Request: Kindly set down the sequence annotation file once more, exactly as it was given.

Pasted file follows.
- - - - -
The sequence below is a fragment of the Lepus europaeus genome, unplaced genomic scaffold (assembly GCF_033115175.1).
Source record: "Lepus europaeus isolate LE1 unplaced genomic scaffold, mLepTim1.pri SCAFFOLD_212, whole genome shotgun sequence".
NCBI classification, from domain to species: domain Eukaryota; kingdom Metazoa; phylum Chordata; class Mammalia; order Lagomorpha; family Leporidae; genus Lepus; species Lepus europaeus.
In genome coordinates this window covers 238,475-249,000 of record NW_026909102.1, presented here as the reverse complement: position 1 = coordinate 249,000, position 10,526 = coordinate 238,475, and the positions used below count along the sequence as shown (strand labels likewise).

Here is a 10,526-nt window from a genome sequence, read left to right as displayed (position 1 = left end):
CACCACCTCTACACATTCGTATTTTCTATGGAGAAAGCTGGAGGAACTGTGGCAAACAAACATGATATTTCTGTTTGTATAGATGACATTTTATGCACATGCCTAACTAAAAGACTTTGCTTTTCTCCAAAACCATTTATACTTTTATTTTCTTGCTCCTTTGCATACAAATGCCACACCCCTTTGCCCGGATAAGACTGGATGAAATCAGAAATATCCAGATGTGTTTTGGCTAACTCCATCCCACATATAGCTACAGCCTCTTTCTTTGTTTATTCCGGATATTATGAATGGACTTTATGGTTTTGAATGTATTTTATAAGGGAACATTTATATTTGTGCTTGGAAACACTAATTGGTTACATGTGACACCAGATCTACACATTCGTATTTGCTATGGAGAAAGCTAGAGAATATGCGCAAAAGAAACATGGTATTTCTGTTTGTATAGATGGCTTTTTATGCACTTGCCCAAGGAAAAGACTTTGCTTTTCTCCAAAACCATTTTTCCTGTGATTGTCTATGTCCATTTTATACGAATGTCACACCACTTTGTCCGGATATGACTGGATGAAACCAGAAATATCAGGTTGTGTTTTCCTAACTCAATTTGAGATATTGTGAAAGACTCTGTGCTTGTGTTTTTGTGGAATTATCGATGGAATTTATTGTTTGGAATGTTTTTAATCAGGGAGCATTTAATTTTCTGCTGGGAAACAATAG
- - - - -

The sequence below is a fragment of the Lepus europaeus genome, unplaced genomic scaffold (assembly GCF_033115175.1).
Source record: "Lepus europaeus isolate LE1 unplaced genomic scaffold, mLepTim1.pri SCAFFOLD_212, whole genome shotgun sequence".
NCBI classification, from domain to species: domain Eukaryota; kingdom Metazoa; phylum Chordata; class Mammalia; order Lagomorpha; family Leporidae; genus Lepus; species Lepus europaeus.
In genome coordinates this window covers 238,475-249,000 of record NW_026909102.1, presented here as the reverse complement: position 1 = coordinate 249,000, position 10,526 = coordinate 238,475, and the positions used below count along the sequence as shown (strand labels likewise).

Here is a 10,526-nt window from a genome sequence, read left to right as displayed (position 1 = left end):
CACCACCTCTACACATTCGTATTTTCTATGGAGAAAGCTGGAGGAACTGTGGCAAACAAACATGATATTTCTGTTTGTATAGATGACATTTTATGCACATGCCTAACTAAAAGACTTTGCTTTTCTCCAAAACCATTTATACTTTTATTTTCTTGCTCCTTTGCATACAAATGCCACACCCCTTTGCCCGGATAAGACTGGATGAAATCAGAAATATCCAGATGTGTTTTGGCTAACTCCATCCCACATATAGCTACAGCCTCTTTCTTTGTTTATTCCGGATATTATGAATGGACTTTATGGTTTTGAATGTATTTTATAAGGGAACATTTATATTTGTGCTTGGAAACACTAATTGGTTACATGTGACACCAGATCTACACATTCGTATTTGCTATGGAGAAAGCTAGAGAATATGCGCAAAAGAAACATGGTATTTCTGTTTGTATAGATGGCTTTTTATGCACTTGCCCAAGGAAAAGACTTTGCTTTTCTCCAAAACCATTTTTCCTGTGATTGTCTATGTCCATTTTATACGAATGTCACACCACTTTGTCCGGATATGACTGGATGAAACCAGAAATATCAGGTTGTGTTTTCCTAACTCAATTTGAGATATTGTGAAAGACTCTGTGCTTGTGTTTTTGTGGAATTATCGATGGAATTTATTGTTTGGAATGTTTTTAATCAGGGAGCATTTAATTTTCTGCTGGGAAACAATAG